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We’re all Boat People: A Biblical View of Refugees

Dr Gordon Preece

‘Imagine you are 29 years old, born and grew up in Kuwait. Your parents are immigrant workers there. You have few rights and no citizenship. Next you are in a detention camp in far flung Australia for 3 years being told when to eat, sleep, come to the office etc.You go to the office when you are called over the loud speaker and you are then seized and taken to Perth. No goodbyes to friends, no collecting your few treasured possessions. Next you are on a plane with two guards on the way to South Africa. There you will be placed in a cell at the airport. No one will be permitted to see you. There alone and frightened you will be wondering what is to happen next. After that you will be sent to Sudan. You have never been there before and don’t know anyone there. Kuwait refused to take you back because you are not a Kuwaiti citizen. But because your parents are born in Sudan, Australia has done a deal and is sending you to the Sudan.

If you were an Australian citizen you would be told not to go to Sudan because “Although peace talks are being undertaken between the Government and the Sudan Peoples’ Liberation Movement/Army, Australians are advised to avoid all travel to southern Sudan and the region bordering Eritrea as the situation remains unstable. Australians intending to visit the capital of Sudan, Khartoum, are advised to seek the latest information from the Australian Embassy in Egypt. ” (Australian Department of Foreign Affairs and Trade [DFAT] ). Further, you would have no chance of a safe bed for the night if you had no money because you had just been thrown out of Australia and were unlikely to have some US dollars to see you right. Imagine how you might feel. But then you should not be surprised at this treatment because as you saw in the High Court last week, the Judges determined that Australia has the power to send people back to their deaths or to be tortured imprisoned or whatever and that the Australian Government intend to exercise that power. You know that it will do so unless the Australian people may it very clear that they will not tolerate such an abuse of power and that they will not be party to such a denial of human rights. If you had read Pastor Neimoller, “First they came for the Jews and I did not speak out – because I was not a Jew. Then they came for the communists and I did not speak out – because I was not a communist. Then they came for the trade unionists and I did not speak out -because I was not a trade unionist. Then they came for me -and by then there was no one left to speak out for me”, you might be tempted to remind Australians that oppression travels on a continuum until stopped. (Pamela Curr, Greens National Refugee Spokesperson email bulletin 16/12/03).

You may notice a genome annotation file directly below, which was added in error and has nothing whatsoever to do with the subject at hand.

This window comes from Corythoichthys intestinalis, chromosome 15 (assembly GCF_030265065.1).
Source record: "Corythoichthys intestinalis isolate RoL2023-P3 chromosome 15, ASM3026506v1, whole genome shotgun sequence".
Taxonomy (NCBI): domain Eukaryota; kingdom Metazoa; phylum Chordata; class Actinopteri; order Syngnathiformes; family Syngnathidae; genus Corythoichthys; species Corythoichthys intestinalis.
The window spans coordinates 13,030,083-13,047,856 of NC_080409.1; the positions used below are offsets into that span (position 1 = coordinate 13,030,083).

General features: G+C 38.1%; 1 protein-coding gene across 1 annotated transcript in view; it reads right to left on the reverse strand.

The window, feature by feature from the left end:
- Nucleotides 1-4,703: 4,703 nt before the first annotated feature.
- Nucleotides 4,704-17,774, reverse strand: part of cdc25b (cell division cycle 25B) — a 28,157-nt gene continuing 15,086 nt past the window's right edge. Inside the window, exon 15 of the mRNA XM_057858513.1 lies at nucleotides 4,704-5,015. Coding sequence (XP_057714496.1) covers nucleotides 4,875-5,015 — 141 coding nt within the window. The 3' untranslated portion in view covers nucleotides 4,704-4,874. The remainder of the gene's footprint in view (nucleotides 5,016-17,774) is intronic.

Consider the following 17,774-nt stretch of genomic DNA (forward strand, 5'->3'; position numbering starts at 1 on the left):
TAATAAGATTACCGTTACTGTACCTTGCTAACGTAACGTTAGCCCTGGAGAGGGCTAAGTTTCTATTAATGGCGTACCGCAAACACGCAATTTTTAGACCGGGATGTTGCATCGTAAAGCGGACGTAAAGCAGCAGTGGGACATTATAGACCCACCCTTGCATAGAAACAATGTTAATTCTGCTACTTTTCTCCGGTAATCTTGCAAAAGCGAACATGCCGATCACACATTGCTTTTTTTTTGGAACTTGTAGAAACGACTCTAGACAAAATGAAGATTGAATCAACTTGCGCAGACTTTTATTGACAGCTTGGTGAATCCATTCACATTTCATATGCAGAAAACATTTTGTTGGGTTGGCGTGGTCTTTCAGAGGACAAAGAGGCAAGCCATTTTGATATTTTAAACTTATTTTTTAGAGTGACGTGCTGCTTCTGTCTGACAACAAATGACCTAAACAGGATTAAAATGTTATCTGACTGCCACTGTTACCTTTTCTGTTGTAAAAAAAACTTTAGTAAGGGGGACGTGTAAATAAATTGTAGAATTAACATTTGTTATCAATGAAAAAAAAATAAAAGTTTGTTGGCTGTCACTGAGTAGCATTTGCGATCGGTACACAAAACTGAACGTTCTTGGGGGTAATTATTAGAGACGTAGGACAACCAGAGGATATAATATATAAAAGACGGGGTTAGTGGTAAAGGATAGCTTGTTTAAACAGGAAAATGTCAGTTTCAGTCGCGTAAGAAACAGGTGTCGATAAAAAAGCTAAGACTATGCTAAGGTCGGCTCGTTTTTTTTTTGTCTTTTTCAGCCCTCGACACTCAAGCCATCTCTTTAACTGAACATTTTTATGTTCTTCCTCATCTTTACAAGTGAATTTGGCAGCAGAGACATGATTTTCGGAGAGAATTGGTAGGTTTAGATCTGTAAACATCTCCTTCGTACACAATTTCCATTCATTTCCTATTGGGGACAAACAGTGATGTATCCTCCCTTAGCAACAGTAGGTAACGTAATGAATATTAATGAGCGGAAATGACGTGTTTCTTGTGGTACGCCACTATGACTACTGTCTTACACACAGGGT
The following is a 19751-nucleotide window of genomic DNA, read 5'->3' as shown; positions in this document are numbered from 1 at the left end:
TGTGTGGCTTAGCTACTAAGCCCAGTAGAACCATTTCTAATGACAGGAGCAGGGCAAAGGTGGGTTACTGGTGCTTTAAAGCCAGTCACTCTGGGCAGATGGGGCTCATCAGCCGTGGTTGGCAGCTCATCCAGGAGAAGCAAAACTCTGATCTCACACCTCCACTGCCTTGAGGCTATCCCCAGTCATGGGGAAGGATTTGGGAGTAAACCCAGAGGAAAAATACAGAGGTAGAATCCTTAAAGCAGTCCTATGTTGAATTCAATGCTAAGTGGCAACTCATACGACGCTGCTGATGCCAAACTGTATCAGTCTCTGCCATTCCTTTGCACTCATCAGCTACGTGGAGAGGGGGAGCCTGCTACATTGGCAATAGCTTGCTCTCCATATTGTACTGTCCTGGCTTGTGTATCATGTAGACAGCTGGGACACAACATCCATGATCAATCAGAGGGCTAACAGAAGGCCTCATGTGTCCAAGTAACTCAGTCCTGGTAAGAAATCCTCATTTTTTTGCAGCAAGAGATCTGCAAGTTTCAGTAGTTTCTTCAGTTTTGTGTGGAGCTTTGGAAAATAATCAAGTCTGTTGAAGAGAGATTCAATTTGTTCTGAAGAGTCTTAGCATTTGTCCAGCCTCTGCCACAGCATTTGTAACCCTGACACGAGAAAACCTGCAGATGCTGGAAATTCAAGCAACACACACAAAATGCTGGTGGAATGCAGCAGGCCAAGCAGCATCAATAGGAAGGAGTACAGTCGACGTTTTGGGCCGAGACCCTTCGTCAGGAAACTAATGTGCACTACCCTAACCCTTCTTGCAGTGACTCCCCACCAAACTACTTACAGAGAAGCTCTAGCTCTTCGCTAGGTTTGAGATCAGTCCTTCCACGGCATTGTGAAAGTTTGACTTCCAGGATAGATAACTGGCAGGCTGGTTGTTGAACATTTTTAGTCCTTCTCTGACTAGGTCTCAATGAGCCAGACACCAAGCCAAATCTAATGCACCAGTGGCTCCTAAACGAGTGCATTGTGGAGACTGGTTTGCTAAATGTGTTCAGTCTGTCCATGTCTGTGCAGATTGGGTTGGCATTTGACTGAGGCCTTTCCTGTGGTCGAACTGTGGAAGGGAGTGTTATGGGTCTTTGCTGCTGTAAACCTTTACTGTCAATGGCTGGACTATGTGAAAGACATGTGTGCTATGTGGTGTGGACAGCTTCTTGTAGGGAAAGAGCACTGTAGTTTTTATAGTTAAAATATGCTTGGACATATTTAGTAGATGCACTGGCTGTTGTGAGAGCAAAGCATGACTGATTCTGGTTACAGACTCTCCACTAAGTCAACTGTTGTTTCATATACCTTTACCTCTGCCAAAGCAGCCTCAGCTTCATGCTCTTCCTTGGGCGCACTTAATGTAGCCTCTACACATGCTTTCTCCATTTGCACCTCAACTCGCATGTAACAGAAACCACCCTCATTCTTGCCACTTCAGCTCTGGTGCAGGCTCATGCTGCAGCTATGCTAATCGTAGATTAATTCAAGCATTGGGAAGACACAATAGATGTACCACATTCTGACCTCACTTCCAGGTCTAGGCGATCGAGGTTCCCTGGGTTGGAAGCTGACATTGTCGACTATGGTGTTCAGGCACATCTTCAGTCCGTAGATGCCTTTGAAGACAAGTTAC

Biblical Boat People

At a time of daily despair at our treatment of asylum seekers it is vital that we remember such refugee stories, the stories behind the statistics. Yet at a time of hope for the world at Advent and Christmas it is also vital that we remember our own story, that both biblically (all creation, Israel and Jesus) and historically in Australia – ‘we’re all boat people’. Because of this common origin and identity we ought to treat boat people as those we can in some ways identify with, and not merely as the threatening ‘other’. We should therefore develop far more welcoming and hospitable policies towards asylum seekers.

It is fundamentally in the light of Noah’s Ark that we are all boat people, or at least descendents of them. We are refugees from a raging tide of violence in the world. This began with Adam’s vertical violence, his fist in the face of God. Sin snowballed so that the earth was ‘filled’, not with a God-centred culture, according to the creation mandate (Gen 1:26-28), but with violence (6:11, 13). Domination, not mutual dominion, was the order of the day. So God determined to make an end of all flesh, except Noah, a blameless man, because the earth was full of violence. Noah’s world is in many ways still our world. A world of violence and evil, of boat people or refugees, who flee it seeking freedom and safety. Most refugeees today are fleeing situations like that, a world of wars and rumours of wars (Mt 24/Mk 13). Vietnam, Kampuchea, Bosnia, Kosovo, Ethiopia, Iraq, Sudan, Afghanistan. It is a litany of misery and mayhem repeated ad nauseum till compassion fatigue sets in.

Yet for all the fierceness of God’s judgment we can be thankful that God was not like Mark Twain who said once that it was a shame that they couldn’t close the door of the Ark before the humans got in. The rainbow covenant with Noah, applies to all of creation and humanity made in God’s image (Gen 9), not just Jews or Christians. The minimal morality of the covenant with Noah became the basis of the multicultural, inter-racial church of Jews and Gentiles at the Council of Jerusalem (Acts 15). It is a standard of ‘relative Natural Law’ (Troeltsch), adapted to a world of sin and violence, applying to everyone, a basis for a minimally humane and international public policy that transcends national sovereignty and provides the basis for international law and rights.

Australian Boat People

When we want to retreat from a world of tragedy and terror into our island fortress, to the attitudes of the White Australia Policy, we need to remember that not only are we all biblically refugees from a violent and chaotic world and God’s judgement, but also historically in Australia. Many of us were picked by the best judges in England, as they say. Earlier, 30,000 year old rock paintings in the Kimberleys show boat people arriving here. Post war immigrants arrived largely by ship.